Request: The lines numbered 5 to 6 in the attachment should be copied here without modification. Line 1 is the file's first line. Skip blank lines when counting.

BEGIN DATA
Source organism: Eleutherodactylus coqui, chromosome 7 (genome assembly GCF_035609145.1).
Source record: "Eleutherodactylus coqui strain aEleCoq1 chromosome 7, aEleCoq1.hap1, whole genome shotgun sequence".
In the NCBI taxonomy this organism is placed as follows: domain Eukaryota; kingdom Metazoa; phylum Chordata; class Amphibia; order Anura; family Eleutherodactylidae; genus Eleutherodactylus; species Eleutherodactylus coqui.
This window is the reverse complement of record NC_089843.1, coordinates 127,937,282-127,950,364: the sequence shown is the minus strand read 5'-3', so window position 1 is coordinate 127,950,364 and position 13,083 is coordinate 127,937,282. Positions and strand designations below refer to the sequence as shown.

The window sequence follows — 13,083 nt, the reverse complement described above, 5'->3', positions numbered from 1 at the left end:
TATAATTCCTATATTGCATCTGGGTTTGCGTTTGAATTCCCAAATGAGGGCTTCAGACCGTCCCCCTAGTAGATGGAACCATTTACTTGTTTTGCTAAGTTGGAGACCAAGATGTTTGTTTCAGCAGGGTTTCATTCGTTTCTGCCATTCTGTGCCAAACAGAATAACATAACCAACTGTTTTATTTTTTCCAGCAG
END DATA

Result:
The window sequence follows — 13,083 nt, the reverse complement described above, 5'->3', positions numbered from 1 at the left end:
TATAATTCCTATATTGCATCTGGGTTTGCGTTTGAATTCCCAAATGAGGGCTTCAGACCGTCCCCCTAGTAGATGGAACCATTTACTTGTTTTGCTAAGTTGGAGACCAAGATGTTTGTTTCAGCAGGGTTTCATTCGTTTCTGCCATTCTGTGCCAAACAGAATAACATAACCAACTGTTTTATTTTTTCCAGCAG